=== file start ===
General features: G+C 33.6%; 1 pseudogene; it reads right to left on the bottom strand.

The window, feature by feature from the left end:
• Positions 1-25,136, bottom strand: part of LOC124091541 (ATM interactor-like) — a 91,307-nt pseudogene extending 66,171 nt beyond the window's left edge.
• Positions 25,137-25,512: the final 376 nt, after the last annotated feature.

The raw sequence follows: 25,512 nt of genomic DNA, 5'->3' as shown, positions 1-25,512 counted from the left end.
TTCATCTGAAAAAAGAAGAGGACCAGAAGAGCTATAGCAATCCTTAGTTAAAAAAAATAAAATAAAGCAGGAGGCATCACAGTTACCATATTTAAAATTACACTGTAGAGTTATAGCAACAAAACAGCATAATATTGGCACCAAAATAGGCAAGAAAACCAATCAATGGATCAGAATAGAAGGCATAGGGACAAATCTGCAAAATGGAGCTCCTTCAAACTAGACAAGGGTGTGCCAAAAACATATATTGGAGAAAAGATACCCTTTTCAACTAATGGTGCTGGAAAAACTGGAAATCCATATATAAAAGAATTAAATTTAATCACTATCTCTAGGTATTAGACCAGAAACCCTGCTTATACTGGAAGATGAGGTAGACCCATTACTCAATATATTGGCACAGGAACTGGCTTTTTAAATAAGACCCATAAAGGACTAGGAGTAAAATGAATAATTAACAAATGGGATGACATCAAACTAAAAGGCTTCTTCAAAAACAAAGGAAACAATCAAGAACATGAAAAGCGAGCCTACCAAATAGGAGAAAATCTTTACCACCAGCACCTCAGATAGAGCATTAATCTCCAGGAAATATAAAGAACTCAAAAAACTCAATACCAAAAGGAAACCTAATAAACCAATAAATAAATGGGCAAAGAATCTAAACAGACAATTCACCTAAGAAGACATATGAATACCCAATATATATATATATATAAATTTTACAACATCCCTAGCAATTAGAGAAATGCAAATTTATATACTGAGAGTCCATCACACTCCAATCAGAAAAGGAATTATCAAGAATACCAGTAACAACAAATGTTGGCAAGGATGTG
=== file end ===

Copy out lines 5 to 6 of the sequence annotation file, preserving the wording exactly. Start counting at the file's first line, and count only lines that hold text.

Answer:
The raw sequence follows: 25,512 nt of genomic DNA, 5'->3' as shown, positions 1-25,512 counted from the left end.
TTCATCTGAAAAAAGAAGAGGACCAGAAGAGCTATAGCAATCCTTAGTTAAAAAAAATAAAATAAAGCAGGAGGCATCACAGTTACCATATTTAAAATTACACTGTAGAGTTATAGCAACAAAACAGCATAATATTGGCACCAAAATAGGCAAGAAAACCAATCAATGGATCAGAATAGAAGGCATAGGGACAAATCTGCAAAATGGAGCTCCTTCAAACTAGACAAGGGTGTGCCAAAAACATATATTGGAGAAAAGATACCCTTTTCAACTAATGGTGCTGGAAAAACTGGAAATCCATATATAAAAGAATTAAATTTAATCACTATCTCTAGGTATTAGACCAGAAACCCTGCTTATACTGGAAGATGAGGTAGACCCATTACTCAATATATTGGCACAGGAACTGGCTTTTTAAATAAGACCCATAAAGGACTAGGAGTAAAATGAATAATTAACAAATGGGATGACATCAAACTAAAAGGCTTCTTCAAAAACAAAGGAAACAATCAAGAACATGAAAAGCGAGCCTACCAAATAGGAGAAAATCTTTACCACCAGCACCTCAGATAGAGCATTAATCTCCAGGAAATATAAAGAACTCAAAAAACTCAATACCAAAAGGAAACCTAATAAACCAATAAATAAATGGGCAAAGAATCTAAACAGACAATTCACCTAAGAAGACATATGAATACCCAATATATATATATATATAAATTTTACAACATCCCTAGCAATTAGAGAAATGCAAATTTATATACTGAGAGTCCATCACACTCCAATCAGAAAAGGAATTATCAAGAATACCAGTAACAACAAATGTTGGCAAGGATGTG